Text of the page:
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What Are Sarcoids?
Equine sarcoids are the most common skin tumour in the horse, accounting for 40% of all equine cancers. They are locally invasive tumours which are variable in appearance, location and rate of growth. Sarcoids are caused by Bovine Papilloma Virus, which may be spread by flies. Not all horses that are exposed to the virus develop sarcoids but, it appears that some horses are more susceptible than others. This also explains why horses that have sarcoids will stay susceptible and are more likely to grow additional sarcoids. People are often concerned about whether sarcoids are contagious because of the viral cause. No proof has yet been found that shows horse to horse contact can cause horses to develop sarcoids
Sarcoids mainly occur around the head and in the groin and axilla area.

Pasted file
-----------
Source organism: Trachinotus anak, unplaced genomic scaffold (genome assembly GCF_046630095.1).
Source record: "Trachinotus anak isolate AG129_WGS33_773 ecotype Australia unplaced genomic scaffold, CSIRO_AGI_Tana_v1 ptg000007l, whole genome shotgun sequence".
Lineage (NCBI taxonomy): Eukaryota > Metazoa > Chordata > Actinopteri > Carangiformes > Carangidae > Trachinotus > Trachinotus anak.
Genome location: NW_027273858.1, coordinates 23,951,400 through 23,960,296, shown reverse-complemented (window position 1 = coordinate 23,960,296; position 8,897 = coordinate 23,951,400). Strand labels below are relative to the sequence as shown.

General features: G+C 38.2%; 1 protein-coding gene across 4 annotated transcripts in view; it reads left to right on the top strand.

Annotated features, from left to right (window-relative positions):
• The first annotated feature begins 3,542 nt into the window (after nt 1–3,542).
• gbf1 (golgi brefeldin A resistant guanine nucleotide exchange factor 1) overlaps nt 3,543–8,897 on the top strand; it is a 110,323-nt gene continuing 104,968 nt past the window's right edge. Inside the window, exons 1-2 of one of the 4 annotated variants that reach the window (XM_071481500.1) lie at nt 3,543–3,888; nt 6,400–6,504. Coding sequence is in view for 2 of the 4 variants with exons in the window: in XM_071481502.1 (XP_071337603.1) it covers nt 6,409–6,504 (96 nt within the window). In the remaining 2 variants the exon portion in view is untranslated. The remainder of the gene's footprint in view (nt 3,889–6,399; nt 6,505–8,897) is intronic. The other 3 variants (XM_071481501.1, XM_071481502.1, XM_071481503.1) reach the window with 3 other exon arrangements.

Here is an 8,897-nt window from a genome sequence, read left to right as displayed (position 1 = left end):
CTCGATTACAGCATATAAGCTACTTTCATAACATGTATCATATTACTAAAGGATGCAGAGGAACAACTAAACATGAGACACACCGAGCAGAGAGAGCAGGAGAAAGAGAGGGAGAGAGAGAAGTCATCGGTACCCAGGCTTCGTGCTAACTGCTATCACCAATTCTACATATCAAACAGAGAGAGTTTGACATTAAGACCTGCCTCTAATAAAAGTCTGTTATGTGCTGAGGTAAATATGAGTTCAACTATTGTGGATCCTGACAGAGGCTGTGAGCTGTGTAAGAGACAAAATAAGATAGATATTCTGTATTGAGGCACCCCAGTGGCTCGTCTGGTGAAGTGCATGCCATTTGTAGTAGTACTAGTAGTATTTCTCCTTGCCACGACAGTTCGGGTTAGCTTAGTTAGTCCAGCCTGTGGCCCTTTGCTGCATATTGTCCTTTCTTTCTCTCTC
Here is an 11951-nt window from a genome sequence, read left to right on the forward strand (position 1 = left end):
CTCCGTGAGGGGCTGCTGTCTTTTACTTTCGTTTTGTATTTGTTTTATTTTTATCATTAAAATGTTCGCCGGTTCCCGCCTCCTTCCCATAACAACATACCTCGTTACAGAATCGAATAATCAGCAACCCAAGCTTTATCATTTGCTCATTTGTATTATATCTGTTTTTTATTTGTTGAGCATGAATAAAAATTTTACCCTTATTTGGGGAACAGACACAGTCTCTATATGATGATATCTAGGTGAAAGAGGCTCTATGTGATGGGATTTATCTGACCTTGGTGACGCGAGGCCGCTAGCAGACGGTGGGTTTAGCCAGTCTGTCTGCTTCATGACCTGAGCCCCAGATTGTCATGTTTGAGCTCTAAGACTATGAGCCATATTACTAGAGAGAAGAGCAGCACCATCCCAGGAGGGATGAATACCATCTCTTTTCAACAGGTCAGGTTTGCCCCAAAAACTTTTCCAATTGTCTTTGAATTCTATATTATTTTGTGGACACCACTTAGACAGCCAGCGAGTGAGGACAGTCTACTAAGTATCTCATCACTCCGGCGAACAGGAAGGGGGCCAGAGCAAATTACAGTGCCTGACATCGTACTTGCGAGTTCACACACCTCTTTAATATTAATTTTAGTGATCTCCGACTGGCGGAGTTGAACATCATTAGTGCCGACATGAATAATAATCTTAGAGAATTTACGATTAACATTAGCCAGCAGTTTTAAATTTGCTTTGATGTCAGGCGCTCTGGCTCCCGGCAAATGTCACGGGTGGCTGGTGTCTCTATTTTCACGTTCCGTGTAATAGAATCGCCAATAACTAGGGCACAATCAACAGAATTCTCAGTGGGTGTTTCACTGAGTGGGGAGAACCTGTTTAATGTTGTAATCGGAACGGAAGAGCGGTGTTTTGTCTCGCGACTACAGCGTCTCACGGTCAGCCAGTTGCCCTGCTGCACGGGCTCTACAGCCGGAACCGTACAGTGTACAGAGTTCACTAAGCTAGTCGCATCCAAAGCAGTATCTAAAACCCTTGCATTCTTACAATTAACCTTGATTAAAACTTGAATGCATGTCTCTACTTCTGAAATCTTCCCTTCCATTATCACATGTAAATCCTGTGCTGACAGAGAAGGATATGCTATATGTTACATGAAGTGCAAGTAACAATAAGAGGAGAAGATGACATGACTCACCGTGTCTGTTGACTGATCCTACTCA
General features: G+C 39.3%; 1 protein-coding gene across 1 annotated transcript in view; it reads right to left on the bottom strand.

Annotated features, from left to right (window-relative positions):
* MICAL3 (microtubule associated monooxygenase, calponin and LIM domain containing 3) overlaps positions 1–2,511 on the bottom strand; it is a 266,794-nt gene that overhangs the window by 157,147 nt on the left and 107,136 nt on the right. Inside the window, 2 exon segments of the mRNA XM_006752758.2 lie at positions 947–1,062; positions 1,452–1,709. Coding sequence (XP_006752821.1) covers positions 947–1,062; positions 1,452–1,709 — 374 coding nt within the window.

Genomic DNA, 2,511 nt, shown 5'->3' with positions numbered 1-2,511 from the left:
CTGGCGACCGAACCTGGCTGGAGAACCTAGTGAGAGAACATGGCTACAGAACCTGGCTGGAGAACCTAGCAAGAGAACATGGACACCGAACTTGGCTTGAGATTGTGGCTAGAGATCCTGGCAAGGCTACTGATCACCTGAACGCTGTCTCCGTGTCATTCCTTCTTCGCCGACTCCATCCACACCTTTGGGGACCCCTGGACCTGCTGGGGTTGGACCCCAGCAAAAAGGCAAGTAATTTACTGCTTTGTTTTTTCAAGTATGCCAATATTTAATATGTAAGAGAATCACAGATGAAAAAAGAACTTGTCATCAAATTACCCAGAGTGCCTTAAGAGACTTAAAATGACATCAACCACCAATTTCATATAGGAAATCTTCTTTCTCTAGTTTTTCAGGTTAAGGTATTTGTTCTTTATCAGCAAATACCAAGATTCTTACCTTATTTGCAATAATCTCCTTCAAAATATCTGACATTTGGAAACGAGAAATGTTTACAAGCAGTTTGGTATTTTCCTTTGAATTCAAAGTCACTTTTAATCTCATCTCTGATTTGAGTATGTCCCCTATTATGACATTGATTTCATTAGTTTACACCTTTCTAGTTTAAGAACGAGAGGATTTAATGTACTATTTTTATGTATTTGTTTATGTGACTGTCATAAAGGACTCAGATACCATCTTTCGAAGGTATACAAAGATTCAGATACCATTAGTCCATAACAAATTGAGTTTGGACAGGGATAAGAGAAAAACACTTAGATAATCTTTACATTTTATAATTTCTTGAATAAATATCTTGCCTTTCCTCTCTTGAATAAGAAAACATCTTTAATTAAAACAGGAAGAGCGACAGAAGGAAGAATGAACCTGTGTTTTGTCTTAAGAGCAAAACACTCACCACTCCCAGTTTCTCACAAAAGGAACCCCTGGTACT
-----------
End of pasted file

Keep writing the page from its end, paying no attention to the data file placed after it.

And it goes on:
They seldom affect a horse’s usefulness, unless they are in a position likely to be abraded by tack. They do not usually resolve on their own and most horses develop multiple sarcoids.
Types of Sarcoids
Nodular sarcoids–are firm spherical nodules found under normal looking skin. They can be variable in size and can become ulcerated.
Verrucous sarcoids–are slow growing, flat scaly tumours that look like warts. They can also look like ringworm or scars.
Fibroblastic sarcoids–are fleshy lumps which often ulcerate, because they grow rapidly. They often occur in clusters and have an irregular shape.
Occult sarcoids–are flat hairless patches that occur mostly around the eyes, mouth and neck.
Malignant sarcoids –highly aggressive and these spread via lymphatic vessels, which results in lines of sarcoids spreading from the original sarcoid.